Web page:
Oshkosh admitted weakness on EVs before shock win in postal deal
Oshkosh Corp. executives cautioned investors that they lacked expertise in building electric vehicles several months before the company won a lucrative U.S. Postal Service contract to build next-generation mail-delivery vans with batteries or internal-combustion engines.
Oshkosh in a November securities filing said it "may not have the expertise or resources" to compete as vehicle manufacturers turn increasingly to EVs. But in a January investors' call and again after winning the 10-year, $6 billion postal contract last month, the company said its vehicle could use either type of engine and could be retrofitted to batteries "as that technology evolves."
The earlier admission to regulators in an annual report may add to criticism of the Postal Service's Feb. 23 choice of Oshkosh to build tens of thousands of trucks. The agency bypassed electric-vehicle specialist Workhorse Group Inc. in awarding the contract, even after President Joe Biden ordered a clean-energy federal fleet.
Postmaster General Louis DeJoy told Congress after the contract was awarded that just 10% of the mail-delivery fleet is expected to be electric -- a proportion he said could rise if an extra $3 billion to $4 billion could be found to pay for them. DeJoy told lawmakers Feb. 24 that with additional funding "every vehicle could be converted to electric."
DeJoy is scheduled to testify Thursday before House appropriators.
The contract calls for 50,000 to 165,000 vehicles over 10 years. It offers an initial $482 million to complete the design and prepare a factory, the Postal Service said.
"We imagined an electric vehicle future," Kimberly Frum, a spokeswoman for the Postal Service, said in an email. "The challenge remains the Postal Service's billions in annual operating losses."
"With the right level of support, the majority of the Postal Service's fleet can be electric by the end of the decade," Frum said.
Supporters of the Postal Service move say it's urgent to replace older mail vehicles with mounting repair costs. The award favored a veteran manufacturer over Loveland, Ohio-based upstart Workhorse, they say.
Wisconsin-based Oshkosh, with 14,000 workers, has a history dating to 1917 and is an established maker of military gear, fire trucks and concrete mixers. Workhorse, with 130 employees, traces its past to a vehicle-electrification company in 2007 and says it has delivered about 370 trucks to date. It also offers truck-mounted drones.
"Oshkosh is a real company. They can deliver vehicles," said Greg Lewis, an analyst with BTIG. "They're not going to be the electric vehicles like some people wanted."
Oshkosh declined to comment for this article. In a Feb. 24th interview, Chief Operating Office John Pfeifer said that "our proposal includes zero-emission battery-electric vehicle, absolutely and it also includes a low-emission internal combustion vehicle. We submitted both."
"You have the ability to change compulsion systems as technology develops," Pfeifer said. "This perfectly dovetails with what" Biden has ordered "because we provide a very cost-effective electric vehicle for the Postal Service."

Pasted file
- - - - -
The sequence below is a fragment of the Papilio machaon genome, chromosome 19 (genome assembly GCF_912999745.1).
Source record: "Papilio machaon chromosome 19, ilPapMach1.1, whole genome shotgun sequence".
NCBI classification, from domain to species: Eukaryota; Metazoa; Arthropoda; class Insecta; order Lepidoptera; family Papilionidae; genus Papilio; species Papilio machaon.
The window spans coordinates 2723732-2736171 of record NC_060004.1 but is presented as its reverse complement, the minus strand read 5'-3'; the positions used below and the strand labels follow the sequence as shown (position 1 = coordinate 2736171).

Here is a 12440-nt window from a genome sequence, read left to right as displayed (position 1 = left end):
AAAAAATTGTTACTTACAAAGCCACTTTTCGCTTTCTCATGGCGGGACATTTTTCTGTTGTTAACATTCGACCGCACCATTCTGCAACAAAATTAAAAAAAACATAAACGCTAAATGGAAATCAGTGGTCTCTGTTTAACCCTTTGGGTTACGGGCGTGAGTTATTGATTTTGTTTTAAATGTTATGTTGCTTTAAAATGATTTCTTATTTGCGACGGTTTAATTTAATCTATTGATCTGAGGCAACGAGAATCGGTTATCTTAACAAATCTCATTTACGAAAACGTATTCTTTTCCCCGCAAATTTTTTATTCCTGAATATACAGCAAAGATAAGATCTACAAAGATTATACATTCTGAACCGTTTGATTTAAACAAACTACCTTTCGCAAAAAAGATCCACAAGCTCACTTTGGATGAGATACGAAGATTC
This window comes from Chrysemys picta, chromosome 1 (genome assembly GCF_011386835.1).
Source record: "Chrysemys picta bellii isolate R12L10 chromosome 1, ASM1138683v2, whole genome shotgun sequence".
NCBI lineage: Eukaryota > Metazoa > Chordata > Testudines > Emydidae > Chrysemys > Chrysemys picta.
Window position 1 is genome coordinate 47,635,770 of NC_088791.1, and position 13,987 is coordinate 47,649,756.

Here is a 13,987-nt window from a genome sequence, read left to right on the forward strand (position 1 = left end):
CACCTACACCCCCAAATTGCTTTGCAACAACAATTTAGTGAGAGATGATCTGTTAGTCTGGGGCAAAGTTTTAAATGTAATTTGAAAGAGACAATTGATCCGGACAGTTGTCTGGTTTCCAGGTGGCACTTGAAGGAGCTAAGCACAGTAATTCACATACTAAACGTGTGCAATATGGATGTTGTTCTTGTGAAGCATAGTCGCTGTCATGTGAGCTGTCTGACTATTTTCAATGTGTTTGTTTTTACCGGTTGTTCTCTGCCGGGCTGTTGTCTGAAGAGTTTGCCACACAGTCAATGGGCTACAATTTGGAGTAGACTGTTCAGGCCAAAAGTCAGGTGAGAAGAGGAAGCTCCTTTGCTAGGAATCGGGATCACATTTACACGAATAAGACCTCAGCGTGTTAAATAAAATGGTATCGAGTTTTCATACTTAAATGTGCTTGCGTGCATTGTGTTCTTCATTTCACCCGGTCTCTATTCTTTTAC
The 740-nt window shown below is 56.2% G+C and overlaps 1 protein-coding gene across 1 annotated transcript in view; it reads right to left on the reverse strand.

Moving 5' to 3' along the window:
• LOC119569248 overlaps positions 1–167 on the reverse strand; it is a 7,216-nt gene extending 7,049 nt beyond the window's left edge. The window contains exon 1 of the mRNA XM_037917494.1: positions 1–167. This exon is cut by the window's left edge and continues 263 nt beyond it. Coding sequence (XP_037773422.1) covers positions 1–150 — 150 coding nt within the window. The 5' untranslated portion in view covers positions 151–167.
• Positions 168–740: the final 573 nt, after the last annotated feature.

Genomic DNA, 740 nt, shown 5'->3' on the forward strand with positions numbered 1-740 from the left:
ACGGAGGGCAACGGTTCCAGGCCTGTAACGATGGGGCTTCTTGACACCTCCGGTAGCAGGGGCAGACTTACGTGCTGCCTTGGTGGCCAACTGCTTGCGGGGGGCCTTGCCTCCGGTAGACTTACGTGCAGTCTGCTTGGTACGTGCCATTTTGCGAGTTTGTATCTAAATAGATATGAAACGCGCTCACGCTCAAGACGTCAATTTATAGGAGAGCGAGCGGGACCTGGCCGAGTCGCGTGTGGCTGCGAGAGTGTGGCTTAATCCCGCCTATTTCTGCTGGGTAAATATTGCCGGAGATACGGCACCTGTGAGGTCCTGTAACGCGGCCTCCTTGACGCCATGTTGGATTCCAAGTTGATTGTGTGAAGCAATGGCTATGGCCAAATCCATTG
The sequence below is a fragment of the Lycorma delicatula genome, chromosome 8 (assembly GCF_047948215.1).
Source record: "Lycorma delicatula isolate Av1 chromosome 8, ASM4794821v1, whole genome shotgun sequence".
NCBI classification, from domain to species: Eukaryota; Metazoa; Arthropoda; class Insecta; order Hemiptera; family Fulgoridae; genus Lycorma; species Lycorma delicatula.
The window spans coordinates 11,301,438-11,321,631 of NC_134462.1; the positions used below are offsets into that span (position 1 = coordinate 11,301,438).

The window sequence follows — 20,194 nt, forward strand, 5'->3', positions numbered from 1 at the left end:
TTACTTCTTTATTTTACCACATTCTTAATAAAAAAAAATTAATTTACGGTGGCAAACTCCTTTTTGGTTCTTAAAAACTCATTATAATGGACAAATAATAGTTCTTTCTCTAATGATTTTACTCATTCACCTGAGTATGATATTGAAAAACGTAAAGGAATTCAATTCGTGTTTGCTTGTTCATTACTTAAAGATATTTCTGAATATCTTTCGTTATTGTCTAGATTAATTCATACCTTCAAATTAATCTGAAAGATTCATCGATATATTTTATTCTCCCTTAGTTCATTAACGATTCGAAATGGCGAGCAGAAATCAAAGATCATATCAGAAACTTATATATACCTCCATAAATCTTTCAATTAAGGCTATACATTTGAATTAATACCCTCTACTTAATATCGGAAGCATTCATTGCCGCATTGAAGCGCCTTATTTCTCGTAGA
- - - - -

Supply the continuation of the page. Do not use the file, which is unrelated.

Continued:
Oshkosh told investors in November that "many manufacturers" foresee increasing importance of electric-powered vehicles.
"We may not have the expertise or resources to successfully address these pressures on a cost-effective basis or at all," the company said in listing "risk factors" in an annual filing with the U.S. Securities and Exchange Commission.
Advocates of clean energy were critical of the contract award, saying the mail-delivery trucks will stay on the streets spewing pollution for decades.
The 10% electric goal "wouldn't cut it," said James O'Dea, senior vehicles analyst with the Union of Concerned Scientists. Postal vehicles last decades and "we don't have another 27 years to spare in the transition from combustion to zero-emission vehicles," he said.
Oshkosh's surprise win boosted its shares almost 8% over its pre-award price. Over the same time Workhorse has surrendered almost 50% of its value.
"We are raising hell to figure out what happened here," Representative Tim Ryan, an Ohio Democrat who is supporting the Workhorse bid, said in an interview. "It just doesn't make any sense. Why we wouldn't we want to go all in to go all electric? We are going to look very closely at it."
Other critics have proposed legislation to overturn the award, or provide the Postal Service with enough money to get electric vehicles.
Workhorse declined to comment. The company earlier said it had hired attorneys and was considering what to do about losing the contract. It faces a prolonged process if it challenges the decision.
Stanley Elliott, an analyst at Stifel Nicolaus & Co., said he isn't skeptical of Oshkosh's ability to produce electric-powered mail trucks.
"Historically they've done a very good job of delivering large contracts to the government," Elliott said in an interview. "They've got some experience. This isn't just out of the blue."